This article is intended to be the
first in a series of Steelhead Fly Fishing. Entire volumes have been written on
the subject, so this article will not go into much specific detail. For those
searching the most detailed information we encourage you to read one of many
great books written on the subject. Or find an experienced steelhead fly fisher
to go out with. If worse comes to worse going out alone in true pioneering
spirit will teach you. Those of you wanting the hottest tip will be better off
calling your buddy, local guide or fly shop. However, if you are a beginner or
thinking of beginning, or a seasoned veteran looking to catch perhaps a new
idea or remember a lost one, we hope this series will be of value.
Steelies are a noble evolution of
the Rainbow Trout. They are born in fresh water streams (at least the wild
steelies are) where they imprint everything from water chemistry to natural occurring
food sources. The Steelhead life cycle is about as varied and complicated as
fish can get. They can spend anywhere from 1 to 4 years in freshwater before
going to sea and 1 to 4 years at sea. Steelies are native to the Pacific once
occurring from the Asiatic coast to Southern Alaska and originally down to the
Tijuana River. Now they only reach as far south as Central California.
To say Steelhead have been
successfully planted in the Great Lakes, is like saying Microsoft is a success
story. Great Lakes steelhead fly fishing can be incredible, and not more
passionate fly fishers can be found anywhere in the world. Great Lakes
steelhead live entirely in freshwater, and migrate up the tributaries to
duplicate the spawning behavior of the Pacific Steelhead.
Steelhead are imprinted to return in
the summer or winter runs. And in those two basic runs there can be 'A' runs or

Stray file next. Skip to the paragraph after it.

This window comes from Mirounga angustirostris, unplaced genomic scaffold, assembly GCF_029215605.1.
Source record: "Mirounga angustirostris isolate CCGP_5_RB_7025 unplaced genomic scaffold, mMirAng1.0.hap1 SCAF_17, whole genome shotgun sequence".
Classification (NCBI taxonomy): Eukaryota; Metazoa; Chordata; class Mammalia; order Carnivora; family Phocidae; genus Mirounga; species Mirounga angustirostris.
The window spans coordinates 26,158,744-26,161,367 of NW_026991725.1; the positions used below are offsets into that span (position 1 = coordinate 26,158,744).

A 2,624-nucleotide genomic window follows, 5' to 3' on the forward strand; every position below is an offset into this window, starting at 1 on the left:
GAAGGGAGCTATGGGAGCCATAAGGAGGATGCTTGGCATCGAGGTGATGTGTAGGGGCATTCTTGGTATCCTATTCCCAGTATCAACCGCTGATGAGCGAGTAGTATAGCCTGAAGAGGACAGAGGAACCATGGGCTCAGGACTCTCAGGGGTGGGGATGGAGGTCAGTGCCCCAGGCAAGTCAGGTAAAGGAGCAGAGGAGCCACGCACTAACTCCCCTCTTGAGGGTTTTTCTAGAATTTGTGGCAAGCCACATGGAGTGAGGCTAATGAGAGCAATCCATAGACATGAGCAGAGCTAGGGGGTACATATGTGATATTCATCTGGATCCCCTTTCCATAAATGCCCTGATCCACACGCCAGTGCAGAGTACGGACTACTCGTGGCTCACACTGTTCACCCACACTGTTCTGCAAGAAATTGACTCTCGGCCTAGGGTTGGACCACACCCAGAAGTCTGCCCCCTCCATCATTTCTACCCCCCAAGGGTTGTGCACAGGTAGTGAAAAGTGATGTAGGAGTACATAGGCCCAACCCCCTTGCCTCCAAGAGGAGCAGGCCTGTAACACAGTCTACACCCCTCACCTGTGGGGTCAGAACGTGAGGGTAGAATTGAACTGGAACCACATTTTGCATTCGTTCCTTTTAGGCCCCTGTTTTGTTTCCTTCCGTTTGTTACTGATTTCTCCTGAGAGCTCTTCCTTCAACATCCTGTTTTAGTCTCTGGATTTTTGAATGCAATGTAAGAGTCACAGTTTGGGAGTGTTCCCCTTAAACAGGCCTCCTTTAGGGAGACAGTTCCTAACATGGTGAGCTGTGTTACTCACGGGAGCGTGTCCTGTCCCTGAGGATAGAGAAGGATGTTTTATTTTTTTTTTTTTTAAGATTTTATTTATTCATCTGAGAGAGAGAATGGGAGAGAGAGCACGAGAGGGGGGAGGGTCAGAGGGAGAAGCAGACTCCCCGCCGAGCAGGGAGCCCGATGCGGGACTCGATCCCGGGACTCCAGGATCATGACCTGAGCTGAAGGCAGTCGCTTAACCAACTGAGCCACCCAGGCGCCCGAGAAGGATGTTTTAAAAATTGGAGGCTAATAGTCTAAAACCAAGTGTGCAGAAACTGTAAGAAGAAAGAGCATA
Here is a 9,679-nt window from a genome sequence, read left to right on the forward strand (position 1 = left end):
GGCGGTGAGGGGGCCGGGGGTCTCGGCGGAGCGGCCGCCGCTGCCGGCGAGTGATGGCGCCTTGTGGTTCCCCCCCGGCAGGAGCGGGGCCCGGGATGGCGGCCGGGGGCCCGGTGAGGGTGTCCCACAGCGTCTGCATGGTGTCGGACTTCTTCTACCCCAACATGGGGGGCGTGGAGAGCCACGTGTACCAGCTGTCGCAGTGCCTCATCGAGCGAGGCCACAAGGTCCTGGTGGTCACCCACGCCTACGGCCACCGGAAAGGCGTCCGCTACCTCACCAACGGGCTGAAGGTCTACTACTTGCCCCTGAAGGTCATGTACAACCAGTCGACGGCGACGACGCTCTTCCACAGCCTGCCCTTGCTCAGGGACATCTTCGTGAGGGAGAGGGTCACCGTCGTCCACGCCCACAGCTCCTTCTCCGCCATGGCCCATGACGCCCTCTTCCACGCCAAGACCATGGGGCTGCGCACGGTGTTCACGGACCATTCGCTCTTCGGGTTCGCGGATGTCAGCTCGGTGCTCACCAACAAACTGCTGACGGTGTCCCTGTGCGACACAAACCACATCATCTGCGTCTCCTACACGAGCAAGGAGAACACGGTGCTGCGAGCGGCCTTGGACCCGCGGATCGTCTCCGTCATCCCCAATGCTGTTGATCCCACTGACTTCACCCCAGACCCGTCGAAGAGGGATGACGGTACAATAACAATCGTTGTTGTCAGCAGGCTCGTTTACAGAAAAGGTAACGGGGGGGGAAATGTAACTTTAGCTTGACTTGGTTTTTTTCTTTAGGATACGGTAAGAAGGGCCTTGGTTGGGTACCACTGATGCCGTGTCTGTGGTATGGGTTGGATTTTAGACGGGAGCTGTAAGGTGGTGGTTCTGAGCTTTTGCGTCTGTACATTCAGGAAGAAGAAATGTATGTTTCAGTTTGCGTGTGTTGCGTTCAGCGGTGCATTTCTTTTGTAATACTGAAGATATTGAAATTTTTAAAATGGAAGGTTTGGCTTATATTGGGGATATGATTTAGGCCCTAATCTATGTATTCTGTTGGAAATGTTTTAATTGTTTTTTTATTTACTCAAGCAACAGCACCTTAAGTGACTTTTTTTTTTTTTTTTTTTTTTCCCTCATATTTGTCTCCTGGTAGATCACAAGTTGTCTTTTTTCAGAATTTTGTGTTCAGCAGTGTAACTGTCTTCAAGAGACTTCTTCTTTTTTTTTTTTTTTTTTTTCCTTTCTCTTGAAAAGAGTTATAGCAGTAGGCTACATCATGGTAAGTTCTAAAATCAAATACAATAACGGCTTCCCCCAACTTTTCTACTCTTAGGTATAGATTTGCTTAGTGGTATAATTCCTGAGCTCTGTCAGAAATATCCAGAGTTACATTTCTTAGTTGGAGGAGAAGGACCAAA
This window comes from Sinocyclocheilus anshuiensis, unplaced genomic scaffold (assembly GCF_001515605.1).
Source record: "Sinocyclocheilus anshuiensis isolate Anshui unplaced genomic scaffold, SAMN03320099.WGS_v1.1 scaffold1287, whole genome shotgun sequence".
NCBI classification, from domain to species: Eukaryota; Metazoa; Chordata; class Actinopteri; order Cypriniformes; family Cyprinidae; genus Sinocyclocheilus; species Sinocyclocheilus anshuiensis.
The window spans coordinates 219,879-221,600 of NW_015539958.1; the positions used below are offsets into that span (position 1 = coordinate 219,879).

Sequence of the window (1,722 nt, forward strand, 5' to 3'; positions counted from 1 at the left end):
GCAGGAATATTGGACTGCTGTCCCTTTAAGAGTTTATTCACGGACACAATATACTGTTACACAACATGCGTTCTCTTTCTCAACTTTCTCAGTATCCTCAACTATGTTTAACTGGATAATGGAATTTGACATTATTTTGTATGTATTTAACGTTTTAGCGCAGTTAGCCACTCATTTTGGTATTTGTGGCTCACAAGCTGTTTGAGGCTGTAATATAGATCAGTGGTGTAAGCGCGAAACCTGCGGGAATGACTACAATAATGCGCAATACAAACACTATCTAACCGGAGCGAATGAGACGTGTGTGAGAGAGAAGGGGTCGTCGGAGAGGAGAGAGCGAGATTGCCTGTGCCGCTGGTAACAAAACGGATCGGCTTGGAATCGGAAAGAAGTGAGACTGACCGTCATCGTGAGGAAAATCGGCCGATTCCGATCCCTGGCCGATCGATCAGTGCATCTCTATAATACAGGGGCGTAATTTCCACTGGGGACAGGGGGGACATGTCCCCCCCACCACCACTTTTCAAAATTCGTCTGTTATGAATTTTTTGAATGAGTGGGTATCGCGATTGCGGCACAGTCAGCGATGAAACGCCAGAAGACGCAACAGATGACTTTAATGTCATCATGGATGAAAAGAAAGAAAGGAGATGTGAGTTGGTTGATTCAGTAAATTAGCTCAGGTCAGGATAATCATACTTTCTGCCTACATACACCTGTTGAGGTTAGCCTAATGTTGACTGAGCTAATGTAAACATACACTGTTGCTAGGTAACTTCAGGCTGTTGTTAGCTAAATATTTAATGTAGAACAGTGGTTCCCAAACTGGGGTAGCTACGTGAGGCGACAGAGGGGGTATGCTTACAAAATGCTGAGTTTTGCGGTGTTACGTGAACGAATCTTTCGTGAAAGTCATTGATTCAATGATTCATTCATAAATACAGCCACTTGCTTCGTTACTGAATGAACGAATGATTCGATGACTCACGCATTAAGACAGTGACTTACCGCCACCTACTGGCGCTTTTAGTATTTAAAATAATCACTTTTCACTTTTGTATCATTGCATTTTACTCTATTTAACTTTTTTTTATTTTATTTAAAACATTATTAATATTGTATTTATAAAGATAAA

'B' runs or even more. While summer runs see the steelhead entering the river
in the summer and the run continues through fall, usually spawning in early to
mid-winter. Precise dates are very hard to gauge with steelhead preferring to
enter rivers when the water is clean and cold, sometimes they can hole up for
weeks at the mouths waiting for a summer rain.
Then there is a winter run where the
fish enter the river in early winter to early spring and spawning sometime in
that time frame. The Great Lakes Steelhead generally enter the river in early
fall, especially in Pennsylvania, and fishing can be done in fall, winter and
spring. Rivers can have both runs in fact most rivers close to the ocean do. Pacific
winter steelhead generally do not travel as far inland as summer runs.
Steelhead fly fishing is
becoming more and more popular and with good reason. When conditions are ideal
a ‘chromer’ will smash a fly and treat the fly angler to a treat that is hard
to duplicate. When steelhead enter the river we are getting them at their
biological prime. Loaded with survival instincts that include territorial and
sexual aggression, they can rip into your fly and go off on a terror of a run,
which will often leave the uninitiated limp lined and open mouthed. But the
angler will be hooked. If you live in an area that is lucky enough to feature
this great fish, do yourself a favor and go give them a try.
In upcoming articles we will delve
more deeply into techniques of inducing strikes from this terrific game fish.